JP 2000-162881 A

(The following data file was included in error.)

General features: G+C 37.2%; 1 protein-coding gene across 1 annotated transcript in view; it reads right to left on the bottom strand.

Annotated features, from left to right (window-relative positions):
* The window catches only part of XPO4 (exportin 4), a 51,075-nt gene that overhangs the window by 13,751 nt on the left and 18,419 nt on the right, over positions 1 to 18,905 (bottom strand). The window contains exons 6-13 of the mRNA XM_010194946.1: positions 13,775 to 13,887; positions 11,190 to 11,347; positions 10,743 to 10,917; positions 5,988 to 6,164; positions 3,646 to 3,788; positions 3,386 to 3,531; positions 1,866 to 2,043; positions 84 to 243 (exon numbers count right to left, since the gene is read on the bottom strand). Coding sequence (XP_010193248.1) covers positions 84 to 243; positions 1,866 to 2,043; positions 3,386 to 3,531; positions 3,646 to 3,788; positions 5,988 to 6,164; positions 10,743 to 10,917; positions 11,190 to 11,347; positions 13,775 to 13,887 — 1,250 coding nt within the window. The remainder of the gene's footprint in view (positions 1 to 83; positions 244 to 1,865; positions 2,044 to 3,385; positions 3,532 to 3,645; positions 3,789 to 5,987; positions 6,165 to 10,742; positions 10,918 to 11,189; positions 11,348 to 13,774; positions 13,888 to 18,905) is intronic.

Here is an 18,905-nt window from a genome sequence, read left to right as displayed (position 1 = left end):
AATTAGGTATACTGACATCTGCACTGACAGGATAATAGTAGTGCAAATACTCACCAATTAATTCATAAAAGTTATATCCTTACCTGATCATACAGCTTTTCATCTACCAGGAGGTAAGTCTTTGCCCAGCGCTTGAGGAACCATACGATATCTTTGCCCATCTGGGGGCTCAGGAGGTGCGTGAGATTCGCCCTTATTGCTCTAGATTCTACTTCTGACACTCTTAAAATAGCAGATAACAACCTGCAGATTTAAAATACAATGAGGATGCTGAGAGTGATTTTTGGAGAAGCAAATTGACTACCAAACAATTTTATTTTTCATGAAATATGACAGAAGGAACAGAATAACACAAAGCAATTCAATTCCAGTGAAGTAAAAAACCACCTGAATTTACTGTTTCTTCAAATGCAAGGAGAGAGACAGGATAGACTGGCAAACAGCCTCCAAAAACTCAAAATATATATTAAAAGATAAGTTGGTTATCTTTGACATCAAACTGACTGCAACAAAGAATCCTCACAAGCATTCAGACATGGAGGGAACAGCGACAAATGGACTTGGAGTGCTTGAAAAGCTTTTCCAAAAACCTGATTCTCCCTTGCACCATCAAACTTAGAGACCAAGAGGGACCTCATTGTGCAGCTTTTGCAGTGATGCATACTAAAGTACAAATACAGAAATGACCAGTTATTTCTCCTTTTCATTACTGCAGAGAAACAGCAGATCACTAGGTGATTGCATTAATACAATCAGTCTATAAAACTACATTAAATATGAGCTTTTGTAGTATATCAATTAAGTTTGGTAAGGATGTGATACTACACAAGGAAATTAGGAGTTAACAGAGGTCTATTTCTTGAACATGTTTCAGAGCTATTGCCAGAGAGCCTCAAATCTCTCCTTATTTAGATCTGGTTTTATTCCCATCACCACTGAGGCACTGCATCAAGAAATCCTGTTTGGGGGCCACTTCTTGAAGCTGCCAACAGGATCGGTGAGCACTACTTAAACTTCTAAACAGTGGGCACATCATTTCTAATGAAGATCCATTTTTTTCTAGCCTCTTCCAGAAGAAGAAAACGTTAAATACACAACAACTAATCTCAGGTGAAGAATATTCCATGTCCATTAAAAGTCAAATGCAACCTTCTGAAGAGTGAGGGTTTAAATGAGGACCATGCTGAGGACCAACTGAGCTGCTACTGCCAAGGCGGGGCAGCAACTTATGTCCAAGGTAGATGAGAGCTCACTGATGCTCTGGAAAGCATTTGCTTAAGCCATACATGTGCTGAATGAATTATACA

However, it is difficult to apply the lubricant uniformly on the surface of the photoreceptor without unevenness by the method of simply applying it through the brush. Many solid lubricants contain a powder having a particle size of about several μm in the molding process. When the lubricant is applied to the photoreceptor by the method described in Patent Document 1, if a shearing force is applied to the powder when the brush rubs the solid lubricant, the powder is cracked, and submicron to nanometer -It becomes a particle size of order (10 <-7 > -10 <-9> m order). The lubricant having a shearing force is supplied to the photoconductor with a small particle size. On the other hand, there is also a powder that directly adheres to the brush with a particle size of micron order (10 −6 m order) without applying a shearing force, and is directly applied to the surface of the photoreceptor. Powders with a small particle size, that is, submicron to nanometer order powders can be easily and uniformly applied, but the surface on which such a particle size powder is applied is further micron order. It is difficult to uniformly apply the powder. In addition, it has been found that the powder having a particle size of the order of microns cannot exhibit sufficient lubricity even if applied to the surface of the photoreceptor, and deteriorates the cleaning performance by the cleaning member. ing.